This may sound like kind of weird advice, but maybe you should consider looking at this from a different perspective. Instead of looking for "what C# course should I take", maybe the question to ask is, "What specifically do I want to learn to do with C# and how do I get there"? Maybe a course is the right answer to that question, but maybe the right answer is something like coming up with a side project of your own to do in C#.
From your post, it sounds like you've already been doing some dabbling and are on your way. What I do when I want to pick up a new language or technology is I try to write a simple customer order entry application. It has a login screen, and once a customer is logged in they can select products to order, place an order, etc., and all this information is stored in a database. I don't really worry too much about fancy screens (unless that happens to be part of the thing I'm trying to learn), I focus on the technology I'm trying to learn and how to make things work. For example, right now I'm trying to do this exact project using struts and hibernate.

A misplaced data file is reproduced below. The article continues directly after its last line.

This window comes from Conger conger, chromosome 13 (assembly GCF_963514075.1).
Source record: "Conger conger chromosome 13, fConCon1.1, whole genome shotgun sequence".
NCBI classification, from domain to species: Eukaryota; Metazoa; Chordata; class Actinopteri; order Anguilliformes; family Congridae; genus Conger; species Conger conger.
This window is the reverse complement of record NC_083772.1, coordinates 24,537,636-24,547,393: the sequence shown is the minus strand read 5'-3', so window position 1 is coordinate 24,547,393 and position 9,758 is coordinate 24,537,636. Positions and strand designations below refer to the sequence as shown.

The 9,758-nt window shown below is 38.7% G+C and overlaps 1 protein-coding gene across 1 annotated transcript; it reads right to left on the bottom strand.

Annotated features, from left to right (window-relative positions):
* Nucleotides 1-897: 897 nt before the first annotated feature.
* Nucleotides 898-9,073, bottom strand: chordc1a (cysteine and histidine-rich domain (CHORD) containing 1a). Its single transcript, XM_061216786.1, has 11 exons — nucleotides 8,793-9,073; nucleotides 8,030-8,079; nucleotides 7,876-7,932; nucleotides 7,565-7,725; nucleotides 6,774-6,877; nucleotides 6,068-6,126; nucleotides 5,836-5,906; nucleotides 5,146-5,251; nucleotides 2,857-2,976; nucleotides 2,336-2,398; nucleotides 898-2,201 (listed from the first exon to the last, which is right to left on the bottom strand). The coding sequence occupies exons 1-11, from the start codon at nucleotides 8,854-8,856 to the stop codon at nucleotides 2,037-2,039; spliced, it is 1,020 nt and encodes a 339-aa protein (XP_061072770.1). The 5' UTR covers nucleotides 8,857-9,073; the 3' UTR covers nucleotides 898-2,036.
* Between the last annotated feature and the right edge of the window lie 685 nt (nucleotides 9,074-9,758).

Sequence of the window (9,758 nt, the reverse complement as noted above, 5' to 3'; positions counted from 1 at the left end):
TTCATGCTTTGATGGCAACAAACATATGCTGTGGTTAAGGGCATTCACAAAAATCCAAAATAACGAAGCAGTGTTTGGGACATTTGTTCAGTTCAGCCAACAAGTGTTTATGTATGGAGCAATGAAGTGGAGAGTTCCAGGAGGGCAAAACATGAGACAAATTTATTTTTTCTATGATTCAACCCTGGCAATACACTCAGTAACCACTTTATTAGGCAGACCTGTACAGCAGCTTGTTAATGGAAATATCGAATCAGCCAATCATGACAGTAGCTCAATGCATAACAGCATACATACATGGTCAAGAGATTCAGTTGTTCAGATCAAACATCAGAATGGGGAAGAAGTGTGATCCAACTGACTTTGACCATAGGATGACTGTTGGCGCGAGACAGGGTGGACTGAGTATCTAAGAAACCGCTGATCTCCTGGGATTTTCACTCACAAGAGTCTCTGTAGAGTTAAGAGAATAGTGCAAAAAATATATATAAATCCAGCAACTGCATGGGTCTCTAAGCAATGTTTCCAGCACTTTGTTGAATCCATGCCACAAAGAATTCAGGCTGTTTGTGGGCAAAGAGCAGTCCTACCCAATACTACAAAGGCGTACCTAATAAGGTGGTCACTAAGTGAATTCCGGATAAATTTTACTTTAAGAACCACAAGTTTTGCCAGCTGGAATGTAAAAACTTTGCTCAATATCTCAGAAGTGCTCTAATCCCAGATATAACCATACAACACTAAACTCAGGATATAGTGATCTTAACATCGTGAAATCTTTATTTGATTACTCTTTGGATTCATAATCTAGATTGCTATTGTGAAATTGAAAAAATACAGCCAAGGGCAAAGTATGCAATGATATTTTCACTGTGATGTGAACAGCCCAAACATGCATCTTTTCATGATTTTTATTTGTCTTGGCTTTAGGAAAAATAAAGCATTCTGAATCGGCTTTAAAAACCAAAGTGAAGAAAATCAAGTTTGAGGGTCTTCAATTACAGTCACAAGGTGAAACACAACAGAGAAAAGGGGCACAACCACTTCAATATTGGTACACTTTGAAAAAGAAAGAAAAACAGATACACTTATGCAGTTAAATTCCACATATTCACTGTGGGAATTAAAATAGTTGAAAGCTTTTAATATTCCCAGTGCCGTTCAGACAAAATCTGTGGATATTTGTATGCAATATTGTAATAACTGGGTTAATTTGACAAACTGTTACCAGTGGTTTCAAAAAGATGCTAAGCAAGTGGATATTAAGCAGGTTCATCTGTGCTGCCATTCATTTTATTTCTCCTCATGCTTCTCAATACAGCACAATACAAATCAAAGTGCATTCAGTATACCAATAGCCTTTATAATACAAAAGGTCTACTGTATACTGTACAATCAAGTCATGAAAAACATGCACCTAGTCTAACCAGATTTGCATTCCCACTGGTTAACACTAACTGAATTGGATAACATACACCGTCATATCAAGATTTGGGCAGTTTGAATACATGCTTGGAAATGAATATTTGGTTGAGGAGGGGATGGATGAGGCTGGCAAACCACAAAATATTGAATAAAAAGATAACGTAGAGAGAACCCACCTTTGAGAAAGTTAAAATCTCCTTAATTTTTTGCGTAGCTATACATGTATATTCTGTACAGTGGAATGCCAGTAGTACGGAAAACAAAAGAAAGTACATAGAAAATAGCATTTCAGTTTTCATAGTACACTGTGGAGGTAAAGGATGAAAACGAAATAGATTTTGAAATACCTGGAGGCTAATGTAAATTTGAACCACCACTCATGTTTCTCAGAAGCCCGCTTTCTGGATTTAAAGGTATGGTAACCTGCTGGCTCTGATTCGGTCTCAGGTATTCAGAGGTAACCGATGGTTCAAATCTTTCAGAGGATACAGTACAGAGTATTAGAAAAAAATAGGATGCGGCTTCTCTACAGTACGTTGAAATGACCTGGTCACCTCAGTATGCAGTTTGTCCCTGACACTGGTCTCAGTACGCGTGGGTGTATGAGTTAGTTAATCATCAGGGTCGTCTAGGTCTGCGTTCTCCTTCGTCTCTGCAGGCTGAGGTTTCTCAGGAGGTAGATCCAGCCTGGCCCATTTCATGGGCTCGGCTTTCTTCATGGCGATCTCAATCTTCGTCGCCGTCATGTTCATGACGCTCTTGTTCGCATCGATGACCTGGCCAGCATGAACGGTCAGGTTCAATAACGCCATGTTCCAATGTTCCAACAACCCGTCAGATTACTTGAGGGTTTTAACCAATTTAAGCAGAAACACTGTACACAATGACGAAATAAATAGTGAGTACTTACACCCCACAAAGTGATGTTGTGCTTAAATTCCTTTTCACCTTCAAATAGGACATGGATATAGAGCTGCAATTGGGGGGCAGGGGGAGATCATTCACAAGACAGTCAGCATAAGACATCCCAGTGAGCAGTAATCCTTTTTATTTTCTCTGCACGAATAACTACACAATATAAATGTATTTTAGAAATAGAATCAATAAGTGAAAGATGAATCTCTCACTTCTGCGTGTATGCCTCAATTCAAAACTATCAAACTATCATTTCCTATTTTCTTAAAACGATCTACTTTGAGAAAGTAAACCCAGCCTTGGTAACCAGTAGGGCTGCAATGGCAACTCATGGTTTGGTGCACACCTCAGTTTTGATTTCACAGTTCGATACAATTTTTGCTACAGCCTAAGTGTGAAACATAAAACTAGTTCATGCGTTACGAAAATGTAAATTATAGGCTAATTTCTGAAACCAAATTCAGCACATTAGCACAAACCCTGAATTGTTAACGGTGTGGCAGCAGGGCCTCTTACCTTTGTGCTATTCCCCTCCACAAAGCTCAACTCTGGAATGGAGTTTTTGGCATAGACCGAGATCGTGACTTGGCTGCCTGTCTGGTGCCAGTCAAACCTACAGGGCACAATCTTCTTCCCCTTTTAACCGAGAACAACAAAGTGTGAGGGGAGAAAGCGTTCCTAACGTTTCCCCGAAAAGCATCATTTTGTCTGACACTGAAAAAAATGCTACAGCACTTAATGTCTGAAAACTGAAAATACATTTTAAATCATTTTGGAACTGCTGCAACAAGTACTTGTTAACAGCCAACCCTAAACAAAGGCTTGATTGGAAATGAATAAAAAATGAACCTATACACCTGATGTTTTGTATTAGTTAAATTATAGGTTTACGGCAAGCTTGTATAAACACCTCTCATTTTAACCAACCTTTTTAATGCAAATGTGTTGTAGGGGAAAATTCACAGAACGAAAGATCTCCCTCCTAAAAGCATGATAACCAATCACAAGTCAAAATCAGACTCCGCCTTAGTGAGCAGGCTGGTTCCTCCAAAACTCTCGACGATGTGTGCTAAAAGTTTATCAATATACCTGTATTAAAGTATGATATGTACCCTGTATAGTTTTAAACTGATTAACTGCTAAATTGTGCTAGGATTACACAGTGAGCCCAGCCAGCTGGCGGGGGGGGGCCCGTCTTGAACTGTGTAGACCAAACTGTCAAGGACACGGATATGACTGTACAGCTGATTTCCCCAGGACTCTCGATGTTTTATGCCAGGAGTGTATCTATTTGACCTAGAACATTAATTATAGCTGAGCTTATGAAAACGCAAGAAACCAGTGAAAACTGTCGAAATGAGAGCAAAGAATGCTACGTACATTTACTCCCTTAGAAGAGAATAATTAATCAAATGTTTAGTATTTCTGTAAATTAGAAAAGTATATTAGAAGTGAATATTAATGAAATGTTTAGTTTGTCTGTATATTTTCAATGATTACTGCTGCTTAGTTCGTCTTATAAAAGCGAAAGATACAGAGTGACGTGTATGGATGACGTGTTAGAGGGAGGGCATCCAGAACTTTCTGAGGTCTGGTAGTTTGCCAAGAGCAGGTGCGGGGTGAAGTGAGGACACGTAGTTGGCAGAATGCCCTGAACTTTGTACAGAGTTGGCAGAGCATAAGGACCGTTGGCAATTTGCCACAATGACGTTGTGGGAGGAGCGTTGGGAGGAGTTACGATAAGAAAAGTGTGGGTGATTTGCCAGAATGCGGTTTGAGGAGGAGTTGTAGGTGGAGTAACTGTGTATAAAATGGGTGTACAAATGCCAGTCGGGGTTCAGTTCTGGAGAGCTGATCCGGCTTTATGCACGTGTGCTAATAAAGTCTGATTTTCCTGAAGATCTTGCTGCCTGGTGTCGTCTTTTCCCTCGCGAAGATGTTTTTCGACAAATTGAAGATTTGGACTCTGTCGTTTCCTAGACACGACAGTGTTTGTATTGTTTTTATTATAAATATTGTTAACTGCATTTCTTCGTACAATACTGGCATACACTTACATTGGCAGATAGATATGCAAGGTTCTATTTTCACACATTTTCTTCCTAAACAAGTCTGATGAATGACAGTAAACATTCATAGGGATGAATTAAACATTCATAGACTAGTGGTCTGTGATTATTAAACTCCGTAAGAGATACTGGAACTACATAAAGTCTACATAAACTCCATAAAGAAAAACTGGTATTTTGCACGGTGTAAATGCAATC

By doing your own projects like this, you learn very quickly where your knowledge gaps are, and sometimes you can fill those gaps just with some googling or using great resources like Stack Overflow. Other times you might realize that your knowledge is so limited in the area that maybe you do need to take a course or purchase a book on the topic.
Maybe you have thought all of these things through and have come to the conclusion that a course is the best route. You've already mentioned that you don't have a computer science background, so it's possible that a course in C# would be very beneficial. All I'm saying is that sometimes you'll really be surprised how far you can go on your own if you really just apply some serious effort and find out where your knowledge is lacking.